Landlord Tenant Law is a contractual relationship between someone who owns property and someone that wants a temporary use of that property. Generally speaking, there are two general categories of the landlord and tenant relationship.
- Residential tenancies which are governed under Florida Statute Chapter 83 (83.001 – 83.251) and
- Commercial tenancies which are governed under Florida Statutes 83.40 – 83.682
In addition to the laws and procedures established by Florida Law as prescribed by Statute, the landlord and tenants usually enter into a written contract or lease which further establishes the relationship among the parties. Generally speaking, if a legal requirement is provided by Statute, the Statute overwrites the contract, unless it is a default statute.
Some of the issues which commonly arise in the relationship between landlord and tenant include:
There are several issues that may arise between a landlord and his/her tenant. For instance, issues related to repairs, security deposit refund, rent arrears, service charges, unsuitability of property, pets and anti-social behavior.
If a dispute arises between a property owner and a renter, it is advisable for both the parties to seek legal advice regarding their rights and responsibilities. Subsequently, both can make informed decisions about their next move.
Third party mediation can also be sought to resolve a dispute of this nature. Taking a litigious route to the same would result in spiraling expenses and hampering of day to day life activities to a considerable extent.
Breaches by Landlord
Breaches of the law or the lease agreement by the landlord may provide certain defenses to a tenant for tenant’s own breaches such as failure to pay rent. In gross situations, the term “slumlord” is used for an unscrupulous landlord who reaps profit from his property with no concerns for renters, neighborhood or long-term interests of their own. These are usually absentee landlords, who own more than a single property, and minimize property maintenance expenses to maximize profit margin at the expense of safety and comfort of the tenant.
Usually, landlords maintain their property well to attract tenants who can pay higher rents.
In order for the landlord’s acts or neglect to constitute a breach, usually one of the following types of conditions should exist:
- Sanitation issues.
- Structurally unsafe exteriors, roof, walls, porches or railings.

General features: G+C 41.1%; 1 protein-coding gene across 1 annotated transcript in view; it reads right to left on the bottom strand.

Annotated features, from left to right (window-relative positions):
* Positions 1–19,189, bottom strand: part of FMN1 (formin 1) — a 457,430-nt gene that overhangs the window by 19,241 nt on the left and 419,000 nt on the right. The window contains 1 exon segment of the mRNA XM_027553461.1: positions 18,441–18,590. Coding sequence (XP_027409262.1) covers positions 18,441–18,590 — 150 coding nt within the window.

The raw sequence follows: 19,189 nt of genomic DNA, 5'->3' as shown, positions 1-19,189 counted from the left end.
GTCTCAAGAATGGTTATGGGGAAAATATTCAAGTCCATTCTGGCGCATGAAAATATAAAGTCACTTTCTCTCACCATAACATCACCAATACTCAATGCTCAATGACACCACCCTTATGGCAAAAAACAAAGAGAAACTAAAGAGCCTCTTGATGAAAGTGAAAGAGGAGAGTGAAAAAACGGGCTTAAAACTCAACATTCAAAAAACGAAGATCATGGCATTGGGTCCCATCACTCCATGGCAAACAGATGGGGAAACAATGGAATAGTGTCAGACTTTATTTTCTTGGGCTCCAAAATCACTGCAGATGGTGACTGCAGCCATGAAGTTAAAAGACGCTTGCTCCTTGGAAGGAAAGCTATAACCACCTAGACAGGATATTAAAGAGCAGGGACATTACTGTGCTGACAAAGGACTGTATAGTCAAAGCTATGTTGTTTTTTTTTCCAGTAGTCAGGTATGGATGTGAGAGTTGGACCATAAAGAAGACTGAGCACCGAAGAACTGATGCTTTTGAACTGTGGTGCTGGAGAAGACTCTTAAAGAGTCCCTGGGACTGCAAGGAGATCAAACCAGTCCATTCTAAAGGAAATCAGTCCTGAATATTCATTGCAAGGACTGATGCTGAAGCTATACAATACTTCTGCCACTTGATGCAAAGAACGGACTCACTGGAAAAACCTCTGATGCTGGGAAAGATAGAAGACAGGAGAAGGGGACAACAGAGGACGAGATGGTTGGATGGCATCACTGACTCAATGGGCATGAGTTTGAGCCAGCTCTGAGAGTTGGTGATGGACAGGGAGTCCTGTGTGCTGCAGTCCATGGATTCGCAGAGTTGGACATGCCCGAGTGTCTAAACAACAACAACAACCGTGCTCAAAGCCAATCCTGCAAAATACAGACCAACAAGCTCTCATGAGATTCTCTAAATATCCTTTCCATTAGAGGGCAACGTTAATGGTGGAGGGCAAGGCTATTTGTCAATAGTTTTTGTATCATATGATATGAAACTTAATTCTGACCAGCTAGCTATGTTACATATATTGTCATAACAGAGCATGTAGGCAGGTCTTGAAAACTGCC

- Perilous gas or electrical connections
- Dearth of safe, quick egress.
- Accumulation of any kind of waste, combustible materials, dangerous liquids or explosive materials.
Some landlords offer tenants to enter into a lengthy multi-year leases by offering better terms. This can, however, turn out to be a double-edged sword, in the form of a high early termination penalty, if the tenant wants to or needs to move out before the lease expires. Options, rather than obligatory terms is usually a viable option.
Hence, it is advisable to start with a two-year lease at the most, to avoid landlord / tenant issues in the future.
Every state in the US allows a landlord to ask for a security deposit from the tenant. However, every state frames different laws for doing that. A property owner must check with an experience local attorney to ensure the right procedures are followed.
Following are the factors pertaining to security deposits must be considered:
- Amount of security deposit
- Where security deposit is to be held
- Is deposit in an interest bearing account?
- Any part of the deposit non-refundable
- What constitutes normal wear and tear, versus legitimate damages caused onto the property
- The notices required by both tenant and landlord.
Termination of Lease
Early termination of rental lease agreement may result in heavy penalties for the landlord or tenant. The policy varies from agreement to agreement, and the particulars of the case. If a tenant fails to pay the lease amount, and the tenant refuses to leave, then an eviction process needs to be followed.